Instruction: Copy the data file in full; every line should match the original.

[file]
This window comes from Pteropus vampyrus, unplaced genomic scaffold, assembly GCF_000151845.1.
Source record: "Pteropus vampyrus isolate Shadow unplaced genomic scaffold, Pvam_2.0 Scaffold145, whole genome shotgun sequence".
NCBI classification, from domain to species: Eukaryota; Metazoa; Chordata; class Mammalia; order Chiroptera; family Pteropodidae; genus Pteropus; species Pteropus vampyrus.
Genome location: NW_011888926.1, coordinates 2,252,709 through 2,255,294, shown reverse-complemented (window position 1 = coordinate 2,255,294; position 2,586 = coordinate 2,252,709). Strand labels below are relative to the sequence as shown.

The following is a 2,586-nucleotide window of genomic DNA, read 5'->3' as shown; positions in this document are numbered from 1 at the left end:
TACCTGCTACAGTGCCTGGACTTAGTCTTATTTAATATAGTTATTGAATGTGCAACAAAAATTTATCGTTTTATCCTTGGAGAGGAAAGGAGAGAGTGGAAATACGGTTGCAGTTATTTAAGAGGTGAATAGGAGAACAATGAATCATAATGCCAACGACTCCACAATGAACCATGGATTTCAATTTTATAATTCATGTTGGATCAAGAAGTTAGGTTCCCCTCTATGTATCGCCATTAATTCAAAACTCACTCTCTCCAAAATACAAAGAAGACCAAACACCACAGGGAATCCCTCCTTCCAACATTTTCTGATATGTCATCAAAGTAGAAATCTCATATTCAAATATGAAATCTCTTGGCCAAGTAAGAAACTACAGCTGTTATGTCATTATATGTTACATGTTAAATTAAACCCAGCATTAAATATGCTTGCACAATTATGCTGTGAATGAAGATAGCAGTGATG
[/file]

This window comes from Pteropus vampyrus, unplaced genomic scaffold, assembly GCF_000151845.1.
Source record: "Pteropus vampyrus isolate Shadow unplaced genomic scaffold, Pvam_2.0 Scaffold145, whole genome shotgun sequence".
NCBI classification, from domain to species: Eukaryota; Metazoa; Chordata; class Mammalia; order Chiroptera; family Pteropodidae; genus Pteropus; species Pteropus vampyrus.
Genome location: NW_011888926.1, coordinates 2,252,709 through 2,255,294, shown reverse-complemented (window position 1 = coordinate 2,255,294; position 2,586 = coordinate 2,252,709). Strand labels below are relative to the sequence as shown.

The following is a 2,586-nucleotide window of genomic DNA, read 5'->3' as shown; positions in this document are numbered from 1 at the left end:
TACCTGCTACAGTGCCTGGACTTAGTCTTATTTAATATAGTTATTGAATGTGCAACAAAAATTTATCGTTTTATCCTTGGAGAGGAAAGGAGAGAGTGGAAATACGGTTGCAGTTATTTAAGAGGTGAATAGGAGAACAATGAATCATAATGCCAACGACTCCACAATGAACCATGGATTTCAATTTTATAATTCATGTTGGATCAAGAAGTTAGGTTCCCCTCTATGTATCGCCATTAATTCAAAACTCACTCTCTCCAAAATACAAAGAAGACCAAACACCACAGGGAATCCCTCCTTCCAACATTTTCTGATATGTCATCAAAGTAGAAATCTCATATTCAAATATGAAATCTCTTGGCCAAGTAAGAAACTACAGCTGTTATGTCATTATATGTTACATGTTAAATTAAACCCAGCATTAAATATGCTTGCACAATTATGCTGTGAATGAAGATAGCAGTGATG